Written by Kento Kamiyama PT, DPT
A lot has happened recently and I apologize for the little hiatus. Lots of events fell on top of each other and made it difficult for me to write a blog post. Since I don’t have one solid topic for one post , I’m going to formulate a random thoughts blog for today that will include…yes random thoughts that may include clinical, personal and just plain experience.
Before I start, I want to make sure I thank and give gratitude to friends and family the past 4~6 weeks for understanding and helping us. My wife recently fell and broke her elbow needing surgery. Since she’s not able to lift much weight like holding our son, I’ve been a little busy around the house hold. Its so interesting not being able to use one part of the body can impact our lives so much. With that being said, I can’t thank friends and family enough for supporting us.
I’ve also been receiving private messages from multiple individuals saying they like my blog posts and how they challenge their thought process. I would’ve never expected that to happen and I extremely am grateful to all you readers out there.
- Stuff happens and ask for help when needed.
With all that going on, it was go go go all day everyday. I love being a father, I love my job, I love teaching and I love training. Since I love pretty much everything I do, I was able to keep going, until at a certain point my body started to give. As I knew my body was starting to give, I realized I needed extra help. I’m quite careful with my diet, training and my daily regimen but things started to slip with lack of sleep and being non-stop. This is when I asked for help from an amazing herbalist/acupuncturist Anna Folckomer. She was very insightful on what things I should be taking and what to avoid. I seriously enjoyed how she bridged the Western and Eastern medicine in a educational way that was easy for me to understand. Get assessed and it will help out tremendously.
2. Teaching and relearning Anatomy continues to get better.
Not only did I start teaching seminars starting this summer, I also started teaching for Seton Hall’s Physical Therapy Program in Gross Anatomy and Palpation starting in the Fall. Not only is going back to see the body in a 3 dimensional fashion makes you look at the body completely differently, it assists you tremendously clinically due to a deeper understanding of the anatomy. The little pearls I receive from the anatomist is amazing. For example, not everyone’s sciatic nerve splits into the tibial and common peroneal nerve close to the knee. Depending on the individual, it splits pretty close to the hip even close to the ischial tuberosity!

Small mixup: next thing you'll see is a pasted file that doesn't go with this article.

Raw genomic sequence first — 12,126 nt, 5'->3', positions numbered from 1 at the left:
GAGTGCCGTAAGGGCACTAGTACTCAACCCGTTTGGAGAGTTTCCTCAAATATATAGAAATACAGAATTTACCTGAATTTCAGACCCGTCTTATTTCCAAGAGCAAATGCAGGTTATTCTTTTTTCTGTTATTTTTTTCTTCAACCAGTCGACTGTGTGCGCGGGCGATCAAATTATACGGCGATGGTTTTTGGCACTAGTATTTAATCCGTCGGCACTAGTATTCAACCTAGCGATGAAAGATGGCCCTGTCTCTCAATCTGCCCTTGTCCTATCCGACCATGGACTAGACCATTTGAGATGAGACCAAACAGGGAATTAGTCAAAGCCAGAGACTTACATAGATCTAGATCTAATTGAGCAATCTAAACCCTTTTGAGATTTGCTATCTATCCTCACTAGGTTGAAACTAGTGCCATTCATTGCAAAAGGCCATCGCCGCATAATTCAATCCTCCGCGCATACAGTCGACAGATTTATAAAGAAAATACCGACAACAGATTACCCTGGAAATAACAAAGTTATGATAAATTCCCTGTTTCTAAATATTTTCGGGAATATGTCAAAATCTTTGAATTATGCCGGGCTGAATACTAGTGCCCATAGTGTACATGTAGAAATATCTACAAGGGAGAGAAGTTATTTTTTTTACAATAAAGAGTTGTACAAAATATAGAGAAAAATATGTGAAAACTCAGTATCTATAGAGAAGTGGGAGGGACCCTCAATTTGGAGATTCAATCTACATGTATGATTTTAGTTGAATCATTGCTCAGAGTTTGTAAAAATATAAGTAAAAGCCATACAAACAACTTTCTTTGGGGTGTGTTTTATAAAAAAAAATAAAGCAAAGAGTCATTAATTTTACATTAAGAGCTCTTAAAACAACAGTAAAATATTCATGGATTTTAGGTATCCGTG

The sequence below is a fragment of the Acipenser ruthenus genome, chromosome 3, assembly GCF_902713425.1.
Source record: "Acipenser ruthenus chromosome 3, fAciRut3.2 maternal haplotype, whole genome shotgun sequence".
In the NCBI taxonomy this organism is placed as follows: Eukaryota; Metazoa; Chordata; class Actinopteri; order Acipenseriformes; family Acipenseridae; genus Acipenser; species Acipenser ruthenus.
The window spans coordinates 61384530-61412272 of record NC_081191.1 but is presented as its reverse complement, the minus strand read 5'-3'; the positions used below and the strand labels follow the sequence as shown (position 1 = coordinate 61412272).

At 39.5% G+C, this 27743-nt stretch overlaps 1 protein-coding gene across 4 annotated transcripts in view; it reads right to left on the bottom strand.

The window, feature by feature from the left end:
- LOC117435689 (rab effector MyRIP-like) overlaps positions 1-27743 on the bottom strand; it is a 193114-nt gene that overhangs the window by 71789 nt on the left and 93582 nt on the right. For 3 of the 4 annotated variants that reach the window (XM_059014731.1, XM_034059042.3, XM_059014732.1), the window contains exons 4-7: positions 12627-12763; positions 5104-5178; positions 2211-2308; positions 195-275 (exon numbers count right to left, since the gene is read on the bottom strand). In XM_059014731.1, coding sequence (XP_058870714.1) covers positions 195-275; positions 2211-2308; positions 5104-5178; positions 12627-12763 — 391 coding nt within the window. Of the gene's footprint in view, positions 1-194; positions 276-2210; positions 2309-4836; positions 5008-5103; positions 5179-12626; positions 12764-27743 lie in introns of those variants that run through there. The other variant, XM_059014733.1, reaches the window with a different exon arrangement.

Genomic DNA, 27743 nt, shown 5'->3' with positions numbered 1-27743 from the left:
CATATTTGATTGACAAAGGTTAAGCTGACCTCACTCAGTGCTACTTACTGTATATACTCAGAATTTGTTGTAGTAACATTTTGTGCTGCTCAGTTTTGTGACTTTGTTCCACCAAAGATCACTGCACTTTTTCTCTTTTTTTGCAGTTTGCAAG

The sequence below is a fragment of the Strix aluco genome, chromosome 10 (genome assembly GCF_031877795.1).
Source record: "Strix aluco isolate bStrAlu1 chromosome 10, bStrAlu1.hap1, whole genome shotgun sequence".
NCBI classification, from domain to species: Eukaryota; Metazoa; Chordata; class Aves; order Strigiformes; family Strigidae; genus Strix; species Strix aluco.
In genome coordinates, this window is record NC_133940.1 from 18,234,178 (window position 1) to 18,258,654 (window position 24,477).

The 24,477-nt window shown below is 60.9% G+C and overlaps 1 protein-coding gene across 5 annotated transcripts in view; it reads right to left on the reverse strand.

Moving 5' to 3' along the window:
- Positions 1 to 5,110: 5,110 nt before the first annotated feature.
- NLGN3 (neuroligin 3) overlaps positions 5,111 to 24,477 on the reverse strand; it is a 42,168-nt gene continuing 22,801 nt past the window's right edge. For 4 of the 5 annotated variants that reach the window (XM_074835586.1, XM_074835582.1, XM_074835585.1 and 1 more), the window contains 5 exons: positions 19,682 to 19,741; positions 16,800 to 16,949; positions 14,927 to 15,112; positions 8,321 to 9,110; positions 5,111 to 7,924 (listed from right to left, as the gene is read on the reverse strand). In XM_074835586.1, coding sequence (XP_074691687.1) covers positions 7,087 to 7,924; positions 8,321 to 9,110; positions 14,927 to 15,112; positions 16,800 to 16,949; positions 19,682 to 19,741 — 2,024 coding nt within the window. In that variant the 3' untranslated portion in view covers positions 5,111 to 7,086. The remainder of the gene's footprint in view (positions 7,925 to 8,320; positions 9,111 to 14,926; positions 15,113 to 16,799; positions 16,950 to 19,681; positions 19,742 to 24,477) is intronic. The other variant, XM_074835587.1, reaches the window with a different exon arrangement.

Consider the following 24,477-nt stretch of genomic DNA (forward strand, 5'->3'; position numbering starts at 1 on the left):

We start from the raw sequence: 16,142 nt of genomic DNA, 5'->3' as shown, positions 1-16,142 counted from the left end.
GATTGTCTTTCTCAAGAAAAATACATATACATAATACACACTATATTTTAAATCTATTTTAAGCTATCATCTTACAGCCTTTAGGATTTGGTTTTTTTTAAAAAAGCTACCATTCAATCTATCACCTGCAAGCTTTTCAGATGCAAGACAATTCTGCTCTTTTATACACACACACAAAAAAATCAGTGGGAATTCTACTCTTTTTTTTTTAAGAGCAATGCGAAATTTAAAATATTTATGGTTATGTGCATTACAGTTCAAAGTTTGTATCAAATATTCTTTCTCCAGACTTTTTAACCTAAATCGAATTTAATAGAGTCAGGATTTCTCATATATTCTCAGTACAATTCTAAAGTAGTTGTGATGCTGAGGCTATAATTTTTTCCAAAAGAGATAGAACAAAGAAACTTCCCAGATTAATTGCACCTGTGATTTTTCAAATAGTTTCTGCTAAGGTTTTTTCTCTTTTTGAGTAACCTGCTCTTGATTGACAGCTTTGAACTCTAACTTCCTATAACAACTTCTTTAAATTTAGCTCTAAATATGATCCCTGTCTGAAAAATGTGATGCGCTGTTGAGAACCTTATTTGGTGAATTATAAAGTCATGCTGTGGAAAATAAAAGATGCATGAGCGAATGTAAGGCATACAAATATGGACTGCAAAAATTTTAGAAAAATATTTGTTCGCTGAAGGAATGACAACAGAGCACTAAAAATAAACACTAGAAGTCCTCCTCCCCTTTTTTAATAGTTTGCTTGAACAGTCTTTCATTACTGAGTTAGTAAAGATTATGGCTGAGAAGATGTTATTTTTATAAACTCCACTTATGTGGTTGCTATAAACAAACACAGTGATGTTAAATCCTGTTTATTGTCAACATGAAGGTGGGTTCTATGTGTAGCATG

3. PRI Cervical Revolution: Jaw/Teeth orientation is crucial for neutrality
I will be writing up a course review soon since things are finally starting to settle down now since my wife can move her elbow a little more. In one sentence, Ron Hruska is a genius from Mars. The way he thinks is out of this world. I’m quite certain he took me to Mars and back and somehow I came back smarter. Cervical revolution highly focused on how important having a cervical lordosis, good TMJ, good teeth contact (specifically 1st and 2nd molar) is to the nervous system.
4. Consistency is king
Recently I finished reading the book called Unmarketing. It was a book on social media marketing. Since I am quite terrible with social media marketing, this book was great. It emphasized the importance of engaging with your followers (which I need to work on) as well as staying consistent as two big factors for social media success. I also believe consistency is key to many other things such as learning a new technique, system or sustainable business. Its when you are consistent, you start to see the things you couldn’t see unless you practiced/understood/experienced it.
5. Fancy techniques are great, but never forget the basics
This is a great quote from my mentor and friend Dr. Kathy Dooley on her blog post on the 36 things she learned at age 36. There are so many wisdoms here I love it. You may have all these fancy techniques but prime focus should still be on the basics such as improving breathing and walking. As I continue to improve my basics, I realize the better the success rate is with my patients. I used to jump around technique to technique with good results but wasn’t consistent. Without a foundation, the fancy techniques you implement may not have much of an impact or progressive gains.
6. Its good to treat hip compression but also don’t forget to treat decompressed hips
In the past, I treated most hip issues having poor ability to decompress their hips secondary to the high amounts of total hip replacements and arthritic hips I used to see. However, there are times when the anterior capsule of the hip is over stretched and becomes ‘decompressed’. To know when its decompressed, its important to know what tests can be utilized which I will not discuss today. If you do find a decompressed hip, make sure those adductors and Hip IR can start activating to improve stability on that hip
7. Ask WHY then the how and what
This is something I teach in my seminar. I used to often ask how and what the practitioner did to get great results. Sometimes the answer maybe “ART, Mulligans technique, myofascial release”. However, in reality, that wouldn’t really matter unless we know WHY it worked. Once we know the why that is when the how and what becomes very powerful. For example, not all tennis elbows can be solved with Mulligans technique because the cause of it may be different for each individual. Its after multiple failures I realized that I first need to ask why first then go into the how and whats.